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  • Anneka Barrett

Can stress be our friend?


There have been many pressures over the past year that mean your base level stress and anxiety may be higher than they were before. A clever friend of mine said, ‘I can not thrive in this, but I can survive this’. I’ve been thinking about stress and how we can turn our stress into a more positive or perhaps neutral force in our lives.


So how do we turn our stress into something positive? Or at least not an overly negative experience. The first step is be aware of what you are feeling and allow yourself to feel it. Allowing stress too ‘be’ is what creates a different response to it in the brain. The brain is cool, and as we learn to acknowledge our feelings it creates new pathways for these feelings to be processed, meaning we are able to think and see things from new perspectives.


Therefore if we allow the stress to ‘be,’ then our brain will be able to begin to build resilience to whatever we are stressed about. This is something anyone can cultivate and you can read more about building resilience in my blog here. As we start to build and develop our resilience we get better at facing new challenges and understanding our own markers for stressful thinking. This in turn allows you to intervene earlier when stressful thinking sets in.


Our normal default when it comes to stressful thinking is to see it negatively and often we don’t act in ways that help our mind process the stress. For example, drinking due to feeling stressed is often a destructive and counterproductive measure. We might procrastinate to avoid doing something stressful, or do nothing but think about the thing that stresses us, which leads to ‘worst-case scenario’ thinking. The goal of avoiding the stress actually leads to a more stressful outcome.


How can we see stress as something more positive? Firstly think about the physical reactions you can experience towards stress. They tend to be in the ‘fight or flight’ family; an elevated heart rate, an alertness or increased energy. Start harnessing that power for good. Your body is physically responding to give you the energy you need to get through whatever it is you need to do. So use it.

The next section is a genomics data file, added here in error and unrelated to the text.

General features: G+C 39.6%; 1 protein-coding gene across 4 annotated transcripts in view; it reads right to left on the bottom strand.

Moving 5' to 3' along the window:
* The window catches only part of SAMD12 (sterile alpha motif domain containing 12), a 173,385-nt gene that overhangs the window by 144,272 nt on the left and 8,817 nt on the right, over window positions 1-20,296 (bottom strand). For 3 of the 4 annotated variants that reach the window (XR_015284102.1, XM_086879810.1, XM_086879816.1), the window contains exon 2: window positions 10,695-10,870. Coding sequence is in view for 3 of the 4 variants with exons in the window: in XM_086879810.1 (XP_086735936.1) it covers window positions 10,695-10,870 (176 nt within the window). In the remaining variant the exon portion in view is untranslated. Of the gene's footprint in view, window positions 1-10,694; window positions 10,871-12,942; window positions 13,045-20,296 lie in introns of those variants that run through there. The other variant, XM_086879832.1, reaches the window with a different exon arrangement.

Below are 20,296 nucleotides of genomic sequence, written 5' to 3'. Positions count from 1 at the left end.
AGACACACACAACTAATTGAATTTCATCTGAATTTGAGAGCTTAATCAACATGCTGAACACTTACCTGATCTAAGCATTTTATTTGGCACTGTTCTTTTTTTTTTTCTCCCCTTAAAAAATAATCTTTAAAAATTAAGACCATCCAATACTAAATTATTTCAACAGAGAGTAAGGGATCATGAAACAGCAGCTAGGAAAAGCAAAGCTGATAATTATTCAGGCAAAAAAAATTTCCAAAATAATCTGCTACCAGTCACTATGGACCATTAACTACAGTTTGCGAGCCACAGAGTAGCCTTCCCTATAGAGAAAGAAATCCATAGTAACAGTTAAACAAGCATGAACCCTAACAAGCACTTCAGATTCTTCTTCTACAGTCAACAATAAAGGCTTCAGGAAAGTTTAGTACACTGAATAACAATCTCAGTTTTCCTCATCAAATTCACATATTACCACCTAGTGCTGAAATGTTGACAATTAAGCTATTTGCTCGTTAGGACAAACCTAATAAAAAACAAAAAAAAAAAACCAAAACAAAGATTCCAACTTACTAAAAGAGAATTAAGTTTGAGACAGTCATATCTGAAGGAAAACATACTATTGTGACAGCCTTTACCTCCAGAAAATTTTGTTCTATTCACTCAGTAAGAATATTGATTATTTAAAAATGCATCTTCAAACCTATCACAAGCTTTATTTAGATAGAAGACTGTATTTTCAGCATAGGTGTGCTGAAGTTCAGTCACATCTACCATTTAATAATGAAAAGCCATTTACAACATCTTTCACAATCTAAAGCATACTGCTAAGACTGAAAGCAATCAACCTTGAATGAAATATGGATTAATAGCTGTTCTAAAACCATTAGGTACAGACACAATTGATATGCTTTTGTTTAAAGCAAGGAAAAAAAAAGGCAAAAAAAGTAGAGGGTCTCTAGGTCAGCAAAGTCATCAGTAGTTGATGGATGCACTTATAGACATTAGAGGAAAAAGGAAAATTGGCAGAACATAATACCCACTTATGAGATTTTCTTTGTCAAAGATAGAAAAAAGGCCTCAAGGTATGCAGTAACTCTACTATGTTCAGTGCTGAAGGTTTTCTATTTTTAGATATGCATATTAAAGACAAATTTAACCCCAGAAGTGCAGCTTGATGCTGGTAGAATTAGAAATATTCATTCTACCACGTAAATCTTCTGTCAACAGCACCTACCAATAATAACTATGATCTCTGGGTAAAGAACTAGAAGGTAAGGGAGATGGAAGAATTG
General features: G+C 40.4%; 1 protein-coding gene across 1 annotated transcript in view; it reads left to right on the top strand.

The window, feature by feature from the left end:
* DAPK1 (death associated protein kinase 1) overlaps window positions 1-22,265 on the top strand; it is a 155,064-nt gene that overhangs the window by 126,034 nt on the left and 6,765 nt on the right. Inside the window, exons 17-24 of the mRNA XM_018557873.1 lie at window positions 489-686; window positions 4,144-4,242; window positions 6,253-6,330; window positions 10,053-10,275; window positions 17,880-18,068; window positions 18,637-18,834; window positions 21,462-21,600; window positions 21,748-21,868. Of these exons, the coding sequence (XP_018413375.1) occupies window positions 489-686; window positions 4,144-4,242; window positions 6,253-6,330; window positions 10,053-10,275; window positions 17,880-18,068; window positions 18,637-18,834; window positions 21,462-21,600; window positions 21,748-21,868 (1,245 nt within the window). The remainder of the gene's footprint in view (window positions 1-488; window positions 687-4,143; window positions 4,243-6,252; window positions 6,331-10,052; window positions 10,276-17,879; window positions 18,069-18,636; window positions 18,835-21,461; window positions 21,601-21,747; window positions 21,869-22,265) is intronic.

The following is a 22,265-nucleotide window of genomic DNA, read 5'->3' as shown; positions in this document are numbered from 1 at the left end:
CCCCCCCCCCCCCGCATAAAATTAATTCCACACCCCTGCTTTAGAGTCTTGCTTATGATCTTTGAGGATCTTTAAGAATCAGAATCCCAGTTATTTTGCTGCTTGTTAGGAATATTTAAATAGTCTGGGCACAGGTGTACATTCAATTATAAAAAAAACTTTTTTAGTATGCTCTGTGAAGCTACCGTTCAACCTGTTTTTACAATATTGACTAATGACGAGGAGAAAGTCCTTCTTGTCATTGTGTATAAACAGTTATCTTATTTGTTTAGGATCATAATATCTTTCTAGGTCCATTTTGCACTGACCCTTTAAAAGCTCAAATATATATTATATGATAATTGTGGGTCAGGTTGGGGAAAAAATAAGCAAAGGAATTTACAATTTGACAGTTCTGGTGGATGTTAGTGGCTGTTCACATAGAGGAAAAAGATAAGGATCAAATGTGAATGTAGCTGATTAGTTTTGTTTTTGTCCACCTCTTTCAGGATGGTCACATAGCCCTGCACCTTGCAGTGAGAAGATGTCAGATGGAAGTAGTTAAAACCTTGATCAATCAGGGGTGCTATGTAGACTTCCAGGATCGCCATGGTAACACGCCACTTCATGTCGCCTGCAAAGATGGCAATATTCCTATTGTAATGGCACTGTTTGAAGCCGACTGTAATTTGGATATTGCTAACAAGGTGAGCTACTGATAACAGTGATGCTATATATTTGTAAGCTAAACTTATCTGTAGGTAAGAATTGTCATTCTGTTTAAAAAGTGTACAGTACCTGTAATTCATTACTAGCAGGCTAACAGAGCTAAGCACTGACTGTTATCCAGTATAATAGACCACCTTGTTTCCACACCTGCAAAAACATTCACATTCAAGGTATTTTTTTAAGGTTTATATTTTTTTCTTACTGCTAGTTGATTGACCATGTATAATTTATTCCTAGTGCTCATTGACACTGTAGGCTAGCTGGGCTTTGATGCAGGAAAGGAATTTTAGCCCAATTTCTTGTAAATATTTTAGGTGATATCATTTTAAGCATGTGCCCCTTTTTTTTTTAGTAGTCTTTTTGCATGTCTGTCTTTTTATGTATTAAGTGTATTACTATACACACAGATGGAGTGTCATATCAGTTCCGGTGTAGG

Instead of saying ‘I can’t deal with this’, start saying, ’I CAN’. The way we talk has a huge impact on the conversations we have with ourselves. If you are interested I’ve written more about negative self-talk here.


It can also be helpful to understand that we all experience stress in our lives. You aren’t alone with your stress. Everyone feels it from time to time, and expresses it in a way unique to them. It’s not a comment on your ability to cope, more an understanding that we’ve all been there.


Choosing to see the upside of stress isn’t necessarily about denying that stress can be traumatic or that stress can be harmful. Instead it is about finding more balance in your mindset in order to feel more capable of managing whatever comes your way. Embracing stress requires an appreciation that even though this horrible situation is in front of you now, on the other side of it will be growth. It requires you to give yourself a break and offer yourself compassion.


It’s important to be aware that stress can often be worse when the situation you find yourself in is outside your control. Therefore finding some way in which you feel you have control, however small can be an important first step.


Stress is not fun, but it is something that can be worked on. Something you can gain insight on and develop an understanding on why it affects you the way it does, and something you can work to change.


Whatever you are going through you aren’t alone.


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